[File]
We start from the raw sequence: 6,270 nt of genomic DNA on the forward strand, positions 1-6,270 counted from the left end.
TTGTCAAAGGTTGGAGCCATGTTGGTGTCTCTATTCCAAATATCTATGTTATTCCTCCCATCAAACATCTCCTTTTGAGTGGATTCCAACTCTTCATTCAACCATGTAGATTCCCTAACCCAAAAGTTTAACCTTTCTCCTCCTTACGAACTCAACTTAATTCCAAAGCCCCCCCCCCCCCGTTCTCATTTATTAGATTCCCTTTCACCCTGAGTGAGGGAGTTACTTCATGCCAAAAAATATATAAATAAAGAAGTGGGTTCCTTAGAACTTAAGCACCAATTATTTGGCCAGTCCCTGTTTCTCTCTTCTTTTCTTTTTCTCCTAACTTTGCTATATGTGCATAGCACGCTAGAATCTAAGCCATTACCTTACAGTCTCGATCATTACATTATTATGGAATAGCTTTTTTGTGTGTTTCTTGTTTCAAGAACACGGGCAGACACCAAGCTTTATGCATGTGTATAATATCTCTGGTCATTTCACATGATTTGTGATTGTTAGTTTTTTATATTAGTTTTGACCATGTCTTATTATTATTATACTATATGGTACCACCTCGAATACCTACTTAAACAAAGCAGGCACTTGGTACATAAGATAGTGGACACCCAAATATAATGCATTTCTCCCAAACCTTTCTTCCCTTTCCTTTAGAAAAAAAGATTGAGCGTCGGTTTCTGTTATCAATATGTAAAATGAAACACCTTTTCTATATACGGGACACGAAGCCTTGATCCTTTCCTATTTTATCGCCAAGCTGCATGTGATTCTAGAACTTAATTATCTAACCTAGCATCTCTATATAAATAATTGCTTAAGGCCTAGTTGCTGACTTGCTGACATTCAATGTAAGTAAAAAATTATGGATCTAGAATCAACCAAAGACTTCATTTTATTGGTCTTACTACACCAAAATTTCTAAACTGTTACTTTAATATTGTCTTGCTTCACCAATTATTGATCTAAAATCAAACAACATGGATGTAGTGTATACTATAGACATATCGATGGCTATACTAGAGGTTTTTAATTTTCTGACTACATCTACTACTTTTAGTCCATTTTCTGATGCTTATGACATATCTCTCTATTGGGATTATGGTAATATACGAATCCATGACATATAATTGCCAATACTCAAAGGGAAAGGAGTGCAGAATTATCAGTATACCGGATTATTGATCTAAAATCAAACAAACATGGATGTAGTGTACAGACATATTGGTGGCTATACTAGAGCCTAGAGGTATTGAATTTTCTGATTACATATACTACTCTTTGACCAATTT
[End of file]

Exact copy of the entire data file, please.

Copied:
We start from the raw sequence: 6,270 nt of genomic DNA on the forward strand, positions 1-6,270 counted from the left end.
TTGTCAAAGGTTGGAGCCATGTTGGTGTCTCTATTCCAAATATCTATGTTATTCCTCCCATCAAACATCTCCTTTTGAGTGGATTCCAACTCTTCATTCAACCATGTAGATTCCCTAACCCAAAAGTTTAACCTTTCTCCTCCTTACGAACTCAACTTAATTCCAAAGCCCCCCCCCCCCCGTTCTCATTTATTAGATTCCCTTTCACCCTGAGTGAGGGAGTTACTTCATGCCAAAAAATATATAAATAAAGAAGTGGGTTCCTTAGAACTTAAGCACCAATTATTTGGCCAGTCCCTGTTTCTCTCTTCTTTTCTTTTTCTCCTAACTTTGCTATATGTGCATAGCACGCTAGAATCTAAGCCATTACCTTACAGTCTCGATCATTACATTATTATGGAATAGCTTTTTTGTGTGTTTCTTGTTTCAAGAACACGGGCAGACACCAAGCTTTATGCATGTGTATAATATCTCTGGTCATTTCACATGATTTGTGATTGTTAGTTTTTTATATTAGTTTTGACCATGTCTTATTATTATTATACTATATGGTACCACCTCGAATACCTACTTAAACAAAGCAGGCACTTGGTACATAAGATAGTGGACACCCAAATATAATGCATTTCTCCCAAACCTTTCTTCCCTTTCCTTTAGAAAAAAAGATTGAGCGTCGGTTTCTGTTATCAATATGTAAAATGAAACACCTTTTCTATATACGGGACACGAAGCCTTGATCCTTTCCTATTTTATCGCCAAGCTGCATGTGATTCTAGAACTTAATTATCTAACCTAGCATCTCTATATAAATAATTGCTTAAGGCCTAGTTGCTGACTTGCTGACATTCAATGTAAGTAAAAAATTATGGATCTAGAATCAACCAAAGACTTCATTTTATTGGTCTTACTACACCAAAATTTCTAAACTGTTACTTTAATATTGTCTTGCTTCACCAATTATTGATCTAAAATCAAACAACATGGATGTAGTGTATACTATAGACATATCGATGGCTATACTAGAGGTTTTTAATTTTCTGACTACATCTACTACTTTTAGTCCATTTTCTGATGCTTATGACATATCTCTCTATTGGGATTATGGTAATATACGAATCCATGACATATAATTGCCAATACTCAAAGGGAAAGGAGTGCAGAATTATCAGTATACCGGATTATTGATCTAAAATCAAACAAACATGGATGTAGTGTACAGACATATTGGTGGCTATACTAGAGCCTAGAGGTATTGAATTTTCTGATTACATATACTACTCTTTGACCAATTT